Tougher tourist visa application process 'costs UK £2.8bn'

The London Eye Tourists are shunning UK attractions due to more costly visas it is claimed

Related Stories

The UK is losing billions of pounds in tourist revenue because of its more expensive and laborious visa system, its main tourism body has said.

Visit Britain told the BBC's Face the Facts visa liberalisation "could deliver £2.8bn extra from tourism".

Foreign tourism is worth £18bn a year to the UK economy - the country's third largest generator of foreign income after chemicals and financial services.

David Cameron has urged tourism leaders to do more to attract foreign visitors.

Speaking in 2010, the prime minister said: "I want to see us in the top 5 destinations in the world."

He went on to promise to improve the visa system by making it more efficient and moving more applications online by 2014.

'Too difficult'

At the moment, however, France, for example, receives eight times the number of Chinese tourists - known for being high-spending - than the UK, with Germany welcoming six times the number.

That is because to visit most countries in Europe, foreign tourists need only apply for a single - Schengen - visa.

The UK requires a separate and, critics say, more complicated and intrusive form.

  • You can hear Face the Facts at 1230 BST on Wednesday, 11 July on BBC Radio 4

Applicants are required to answer detailed questions on their income, expenditure, attitude to terrorism, and they must supply biometric data including fingerprints.

Alp Mehmet from Migration Watch, which campaigns to control immigration, sees the need for a strong system.

"The visa process is all about ensuring that people not only come here to enjoy themselves but leave as well," he told Face the Facts.

"Unfortunately, there is still a lot of evidence to suggest that many people don't go back".

Many people abuse visas, but no one currently collects figures on how many overstay on tourist visas.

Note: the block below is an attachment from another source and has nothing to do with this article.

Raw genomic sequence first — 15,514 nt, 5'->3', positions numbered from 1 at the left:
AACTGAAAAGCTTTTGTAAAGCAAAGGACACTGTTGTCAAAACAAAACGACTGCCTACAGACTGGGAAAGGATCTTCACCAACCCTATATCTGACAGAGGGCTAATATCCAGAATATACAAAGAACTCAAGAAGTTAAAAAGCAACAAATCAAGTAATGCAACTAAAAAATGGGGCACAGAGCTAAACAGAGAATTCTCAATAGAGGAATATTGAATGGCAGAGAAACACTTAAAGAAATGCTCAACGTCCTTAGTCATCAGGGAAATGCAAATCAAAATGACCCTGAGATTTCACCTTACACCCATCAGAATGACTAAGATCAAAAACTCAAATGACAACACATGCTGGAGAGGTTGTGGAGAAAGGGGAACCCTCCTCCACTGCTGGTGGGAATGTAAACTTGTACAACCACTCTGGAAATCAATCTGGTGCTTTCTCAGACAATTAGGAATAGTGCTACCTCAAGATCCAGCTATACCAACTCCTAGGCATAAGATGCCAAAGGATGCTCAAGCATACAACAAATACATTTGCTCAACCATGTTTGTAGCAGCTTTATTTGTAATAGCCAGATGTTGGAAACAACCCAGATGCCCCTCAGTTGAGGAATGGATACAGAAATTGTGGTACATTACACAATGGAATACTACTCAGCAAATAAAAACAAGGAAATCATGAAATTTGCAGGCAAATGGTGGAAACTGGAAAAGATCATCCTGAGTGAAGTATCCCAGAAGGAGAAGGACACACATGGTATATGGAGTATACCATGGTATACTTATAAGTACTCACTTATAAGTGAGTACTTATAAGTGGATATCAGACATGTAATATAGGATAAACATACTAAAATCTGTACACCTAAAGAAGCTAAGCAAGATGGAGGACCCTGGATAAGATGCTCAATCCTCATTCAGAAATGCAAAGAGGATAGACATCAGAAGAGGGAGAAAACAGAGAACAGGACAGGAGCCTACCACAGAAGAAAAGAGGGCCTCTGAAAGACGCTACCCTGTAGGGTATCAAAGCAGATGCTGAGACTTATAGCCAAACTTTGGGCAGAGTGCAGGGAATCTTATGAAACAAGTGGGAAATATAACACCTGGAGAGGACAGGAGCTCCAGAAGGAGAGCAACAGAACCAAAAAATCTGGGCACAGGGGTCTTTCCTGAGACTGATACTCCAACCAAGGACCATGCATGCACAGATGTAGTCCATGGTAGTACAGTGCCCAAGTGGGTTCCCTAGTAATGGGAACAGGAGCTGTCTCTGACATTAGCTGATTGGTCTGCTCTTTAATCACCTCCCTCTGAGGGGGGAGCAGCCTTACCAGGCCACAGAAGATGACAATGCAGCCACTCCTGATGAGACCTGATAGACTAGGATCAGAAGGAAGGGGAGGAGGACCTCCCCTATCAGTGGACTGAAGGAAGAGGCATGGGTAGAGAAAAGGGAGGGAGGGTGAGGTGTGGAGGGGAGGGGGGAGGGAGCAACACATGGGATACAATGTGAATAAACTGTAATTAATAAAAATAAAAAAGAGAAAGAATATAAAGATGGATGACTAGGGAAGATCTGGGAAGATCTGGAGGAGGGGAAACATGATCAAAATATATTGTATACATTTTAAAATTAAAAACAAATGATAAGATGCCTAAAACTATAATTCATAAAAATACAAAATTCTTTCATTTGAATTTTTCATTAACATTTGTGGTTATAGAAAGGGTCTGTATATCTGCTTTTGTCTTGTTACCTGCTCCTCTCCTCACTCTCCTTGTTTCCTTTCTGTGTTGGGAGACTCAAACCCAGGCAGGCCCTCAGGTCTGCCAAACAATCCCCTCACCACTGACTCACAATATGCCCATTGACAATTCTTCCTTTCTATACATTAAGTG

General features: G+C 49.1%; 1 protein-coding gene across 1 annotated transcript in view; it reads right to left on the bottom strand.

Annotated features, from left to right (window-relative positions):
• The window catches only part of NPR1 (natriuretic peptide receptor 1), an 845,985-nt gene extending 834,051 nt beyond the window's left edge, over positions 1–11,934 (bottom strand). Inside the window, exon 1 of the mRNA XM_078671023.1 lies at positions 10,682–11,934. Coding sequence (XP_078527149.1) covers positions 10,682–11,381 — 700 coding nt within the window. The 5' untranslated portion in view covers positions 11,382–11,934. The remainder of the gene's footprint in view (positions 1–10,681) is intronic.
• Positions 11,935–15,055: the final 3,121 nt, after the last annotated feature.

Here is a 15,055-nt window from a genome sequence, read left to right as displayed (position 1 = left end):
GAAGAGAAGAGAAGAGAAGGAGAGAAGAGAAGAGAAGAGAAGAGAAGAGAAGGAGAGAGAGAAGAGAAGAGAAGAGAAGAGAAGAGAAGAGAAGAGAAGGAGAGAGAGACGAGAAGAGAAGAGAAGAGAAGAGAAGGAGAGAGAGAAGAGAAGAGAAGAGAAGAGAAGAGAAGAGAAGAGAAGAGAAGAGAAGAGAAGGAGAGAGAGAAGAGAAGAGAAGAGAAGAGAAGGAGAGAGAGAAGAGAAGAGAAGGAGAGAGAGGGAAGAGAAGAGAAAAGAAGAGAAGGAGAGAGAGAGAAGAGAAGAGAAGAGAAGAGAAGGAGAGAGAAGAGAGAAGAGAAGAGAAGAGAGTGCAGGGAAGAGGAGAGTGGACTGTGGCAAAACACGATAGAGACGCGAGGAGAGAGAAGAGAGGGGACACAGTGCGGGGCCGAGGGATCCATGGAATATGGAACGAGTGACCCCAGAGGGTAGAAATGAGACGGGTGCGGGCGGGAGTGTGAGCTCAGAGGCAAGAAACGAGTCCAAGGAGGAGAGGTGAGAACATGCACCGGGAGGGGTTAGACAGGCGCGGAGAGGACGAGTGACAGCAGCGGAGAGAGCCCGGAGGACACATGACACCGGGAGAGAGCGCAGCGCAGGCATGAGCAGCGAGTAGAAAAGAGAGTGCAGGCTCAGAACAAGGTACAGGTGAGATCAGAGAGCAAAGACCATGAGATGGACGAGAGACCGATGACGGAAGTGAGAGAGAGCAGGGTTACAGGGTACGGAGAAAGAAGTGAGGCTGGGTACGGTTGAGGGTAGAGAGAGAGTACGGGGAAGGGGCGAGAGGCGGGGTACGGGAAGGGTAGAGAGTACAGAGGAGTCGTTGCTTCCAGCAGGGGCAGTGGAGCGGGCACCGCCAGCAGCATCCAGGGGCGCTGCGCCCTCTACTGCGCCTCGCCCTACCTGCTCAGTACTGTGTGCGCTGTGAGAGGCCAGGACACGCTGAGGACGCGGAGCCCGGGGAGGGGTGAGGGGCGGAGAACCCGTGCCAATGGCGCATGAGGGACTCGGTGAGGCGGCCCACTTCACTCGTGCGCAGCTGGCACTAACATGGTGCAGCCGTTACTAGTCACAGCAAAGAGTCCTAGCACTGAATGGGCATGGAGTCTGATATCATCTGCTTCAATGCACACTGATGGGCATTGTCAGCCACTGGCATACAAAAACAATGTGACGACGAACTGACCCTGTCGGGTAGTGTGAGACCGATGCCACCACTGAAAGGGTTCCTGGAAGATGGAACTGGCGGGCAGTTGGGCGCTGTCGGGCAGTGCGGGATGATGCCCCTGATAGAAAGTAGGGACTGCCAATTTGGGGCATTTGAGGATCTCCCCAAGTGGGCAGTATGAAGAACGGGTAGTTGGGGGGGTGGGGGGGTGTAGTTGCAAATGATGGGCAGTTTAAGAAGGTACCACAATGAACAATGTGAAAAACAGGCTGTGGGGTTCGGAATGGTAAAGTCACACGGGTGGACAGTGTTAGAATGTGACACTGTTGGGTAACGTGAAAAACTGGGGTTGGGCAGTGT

The Home Office said it does not collect this information and independent analysts at The Oxford Migration Observatory told Face the Facts there were no official records of this.

A recent survey by the European Travel Operators Association revealed that one in four people starting the application process gave up.

The association's chief executive, Tom Jenkins, said applicants "just found it too difficult - we have the longest application form of any major destination - the Schengen form is four pages long, ours is nine pages long".

Cancelled visit

But Alp Mehmet, from Migration Watch, says that although the Schengen form may be shorter it is just as complex: "Whatever reasons there may be for people going to France, it's not because the Schengen visa process is any easier."

Start Quote

The extra money and effort they're called on to get a UK visa is just crazy”

End Quote John Fletcher International Centre for Tourist Research

Mr Pei Jia, a marketing professional from Beijing, was hoping to visit Britain as part of a planned trip to Europe in 2009.

He was hoping to stay in London, Berlin and Paris, but when he realised he would need a separate visa for the UK, he dropped London off his itinerary.

"I couldn't wait for another month just to get another visa", he told Face the Facts.

"It was a shame to cancel one of your favourite places in Europe. But, you can do the maths. It's 60 euros (£47) for 26 countries but it's £80 for one country".

Professor John Fletcher, tourism economist at the International Centre for Tourist Research in Bournemouth, says global tourism is forecast to grow by up to 60% by 2030, and half of that growth is likely to come from China.

"The extra money and effort they're called on to get a UK visa is just crazy".

The UK Border Agency said that its regime "compares very well with other European countries" and "is geared up to be as simple as possible while ensuring we keep our borders secure."

Listen to the full report on BBC Radio 4's Face the Facts at 1230 BST on Wednesday.

More on This Story

Related Stories

The BBC is not responsible for the content of external Internet sites

More Politics stories

RSS

Features

BBC © 2014 The BBC is not responsible for the content of external sites. Read more.

This page is best viewed in an up-to-date web browser with style sheets (CSS) enabled. While you will be able to view the content of this page in your current browser, you will not be able to get the full visual experience. Please consider upgrading your browser software or enabling style sheets (CSS) if you are able to do so.